Abstract T P241: Glial Responses in a Pediatric Model of Ischemic Stroke
Pediatric arterial ischemic stroke affects hundreds of children in the United States each year, with a majority of surviving children suffering long-term neurologic deficit. Initial studies suggest that recovery from stroke is greater among juveniles compared to neonates or adults. We have developed a middle cerebral artery occlusion (MCAO) mouse model of pediatric stroke in order to understand the cellular responses unique to the juvenile developmental time period. One strikingly understudied aspect of stroke, especially in juvenile subjects, is its impact on glia, in particular myelinating glia. Therefore, the glial responses following experimentally-induced stroke in juvenile mice were investigated.
Methods: P20-25 mice were subjected to 45 min MCAO with an intraluminal filament. Animals were analyzed at 24 hr, 3, 7 and 30 days of recovery.
Results: Due to the high metabolic activity of myelinating oligodendrocytes during pediatric development, we hypothesized that oligodendrocytes would be particularly sensitive to ischemia. Surprisingly, mature oligodendrocytes and gross myelin production were unaffected during the acute (24 hr and 3 d post MCAO) and subacute (7 d) recovery phases. However, during the chronic (30 d) phase, some myelin debris and signs of mild axon pathology were detected in the lateral striatum, where gliosis was most severe. GFAP immunoreactivity steadily increased in the lesioned striatum from 24 hr to 30 d following MCAO. Similarly, Iba1-positive microglia and NG2-positive cells proliferated in the lesioned area 24 hr after stroke, and remained increased after 30 d. Adult mice subject to identical ischemic insult resulted in decreased numbers of oligodendrocytes, severe axon pathology, and significantly greater tissue loss.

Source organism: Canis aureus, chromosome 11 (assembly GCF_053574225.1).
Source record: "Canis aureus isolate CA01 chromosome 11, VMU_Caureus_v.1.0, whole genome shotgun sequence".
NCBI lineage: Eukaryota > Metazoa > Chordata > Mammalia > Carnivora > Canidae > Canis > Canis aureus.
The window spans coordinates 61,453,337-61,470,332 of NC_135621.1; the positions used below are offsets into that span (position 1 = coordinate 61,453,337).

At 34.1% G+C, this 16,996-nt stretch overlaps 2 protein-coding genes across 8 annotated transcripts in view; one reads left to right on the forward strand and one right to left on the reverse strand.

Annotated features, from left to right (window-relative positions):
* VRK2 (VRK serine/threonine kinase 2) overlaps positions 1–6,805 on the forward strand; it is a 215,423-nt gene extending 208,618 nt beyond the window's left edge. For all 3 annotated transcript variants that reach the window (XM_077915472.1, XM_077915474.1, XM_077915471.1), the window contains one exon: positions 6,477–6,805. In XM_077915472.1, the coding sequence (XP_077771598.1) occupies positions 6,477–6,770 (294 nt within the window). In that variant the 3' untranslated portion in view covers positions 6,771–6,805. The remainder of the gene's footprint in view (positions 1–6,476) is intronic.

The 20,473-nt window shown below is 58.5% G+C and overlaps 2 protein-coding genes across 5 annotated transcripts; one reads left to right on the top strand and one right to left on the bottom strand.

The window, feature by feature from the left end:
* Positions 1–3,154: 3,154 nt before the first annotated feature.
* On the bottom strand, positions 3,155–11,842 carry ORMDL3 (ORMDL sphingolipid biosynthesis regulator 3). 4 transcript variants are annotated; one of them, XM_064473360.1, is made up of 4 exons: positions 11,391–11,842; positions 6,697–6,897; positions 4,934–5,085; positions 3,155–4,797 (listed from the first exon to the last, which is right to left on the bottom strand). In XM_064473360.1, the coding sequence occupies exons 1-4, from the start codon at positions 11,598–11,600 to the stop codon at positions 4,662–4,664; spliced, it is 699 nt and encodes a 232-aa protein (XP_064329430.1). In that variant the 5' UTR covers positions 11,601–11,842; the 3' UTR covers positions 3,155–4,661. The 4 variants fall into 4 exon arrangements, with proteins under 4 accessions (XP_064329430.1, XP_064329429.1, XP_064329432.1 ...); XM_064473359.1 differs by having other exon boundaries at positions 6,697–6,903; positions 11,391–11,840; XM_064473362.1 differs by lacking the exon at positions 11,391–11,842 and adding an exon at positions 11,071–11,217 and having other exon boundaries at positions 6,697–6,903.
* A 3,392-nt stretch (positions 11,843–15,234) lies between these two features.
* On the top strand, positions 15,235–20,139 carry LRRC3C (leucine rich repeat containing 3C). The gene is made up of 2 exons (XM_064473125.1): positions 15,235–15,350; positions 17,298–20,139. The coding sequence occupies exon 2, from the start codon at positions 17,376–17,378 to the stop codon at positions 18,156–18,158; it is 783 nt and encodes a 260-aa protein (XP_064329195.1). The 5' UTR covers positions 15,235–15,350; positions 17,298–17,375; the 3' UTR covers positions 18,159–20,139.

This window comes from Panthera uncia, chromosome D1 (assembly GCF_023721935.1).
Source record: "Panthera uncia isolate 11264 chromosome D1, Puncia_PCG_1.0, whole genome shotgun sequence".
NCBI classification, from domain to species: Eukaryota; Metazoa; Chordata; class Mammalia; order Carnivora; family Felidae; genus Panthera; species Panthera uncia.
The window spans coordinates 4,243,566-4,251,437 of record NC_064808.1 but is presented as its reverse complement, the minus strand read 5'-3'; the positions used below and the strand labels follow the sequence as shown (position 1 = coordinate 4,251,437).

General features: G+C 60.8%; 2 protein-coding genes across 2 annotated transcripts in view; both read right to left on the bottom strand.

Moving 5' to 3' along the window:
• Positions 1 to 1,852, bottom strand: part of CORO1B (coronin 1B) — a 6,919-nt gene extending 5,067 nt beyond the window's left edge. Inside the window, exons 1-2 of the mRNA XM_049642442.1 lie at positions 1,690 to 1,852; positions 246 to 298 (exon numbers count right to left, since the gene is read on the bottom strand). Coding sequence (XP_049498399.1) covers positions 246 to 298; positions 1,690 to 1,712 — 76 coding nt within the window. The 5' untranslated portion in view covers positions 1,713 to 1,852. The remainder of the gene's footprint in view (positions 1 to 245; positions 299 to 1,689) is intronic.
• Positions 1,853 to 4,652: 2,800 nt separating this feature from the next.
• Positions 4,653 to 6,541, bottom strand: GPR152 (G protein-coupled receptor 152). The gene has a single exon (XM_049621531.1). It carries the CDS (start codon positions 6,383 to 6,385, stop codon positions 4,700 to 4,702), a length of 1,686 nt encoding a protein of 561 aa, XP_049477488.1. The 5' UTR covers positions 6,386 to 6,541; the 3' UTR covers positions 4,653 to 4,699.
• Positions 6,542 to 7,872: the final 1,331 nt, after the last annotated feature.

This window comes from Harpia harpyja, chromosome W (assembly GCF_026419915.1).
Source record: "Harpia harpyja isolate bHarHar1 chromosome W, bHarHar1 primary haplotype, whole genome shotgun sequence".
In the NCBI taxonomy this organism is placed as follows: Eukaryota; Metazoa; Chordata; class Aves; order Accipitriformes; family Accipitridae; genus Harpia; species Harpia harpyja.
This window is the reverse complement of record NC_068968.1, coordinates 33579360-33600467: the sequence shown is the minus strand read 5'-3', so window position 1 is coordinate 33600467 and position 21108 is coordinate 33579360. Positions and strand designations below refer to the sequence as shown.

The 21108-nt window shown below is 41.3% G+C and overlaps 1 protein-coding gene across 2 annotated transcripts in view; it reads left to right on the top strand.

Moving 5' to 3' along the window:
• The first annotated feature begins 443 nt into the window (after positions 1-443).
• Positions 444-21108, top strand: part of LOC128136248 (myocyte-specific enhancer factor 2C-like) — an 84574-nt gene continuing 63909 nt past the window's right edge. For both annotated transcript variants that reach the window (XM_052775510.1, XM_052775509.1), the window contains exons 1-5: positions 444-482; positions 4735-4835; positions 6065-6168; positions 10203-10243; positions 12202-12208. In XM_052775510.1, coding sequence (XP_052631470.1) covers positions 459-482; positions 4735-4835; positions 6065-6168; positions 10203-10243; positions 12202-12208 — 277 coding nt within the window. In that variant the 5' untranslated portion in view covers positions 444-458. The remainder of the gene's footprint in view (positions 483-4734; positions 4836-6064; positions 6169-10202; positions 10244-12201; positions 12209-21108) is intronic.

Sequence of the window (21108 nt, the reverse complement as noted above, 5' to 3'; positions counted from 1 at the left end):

Conclusions: Together, these results suggest that myelinating oligodendrocytes in the pediatric brain are resistant to the initial ischemic insult. Furthermore, retaining healthy oligodendrocytes after stroke could serve an important role in maintaining axon integrity and limiting long-term tissue loss after stroke. Understanding the unique cellular responses in the juvenile brain could yield valuable insight into enhancing cellular resistance and promoting recovery after ischemia.
Author Disclosures: J.T. Ahrendsen: None. S.P. Hickey: None. H. Grewal: None. P.S. Herson: None. R.J. Traystman: None. W.B. Macklin: None.
This research has received full or partial funding support from the American Heart Association, National Center.
- © 2015 by American Heart Association, Inc.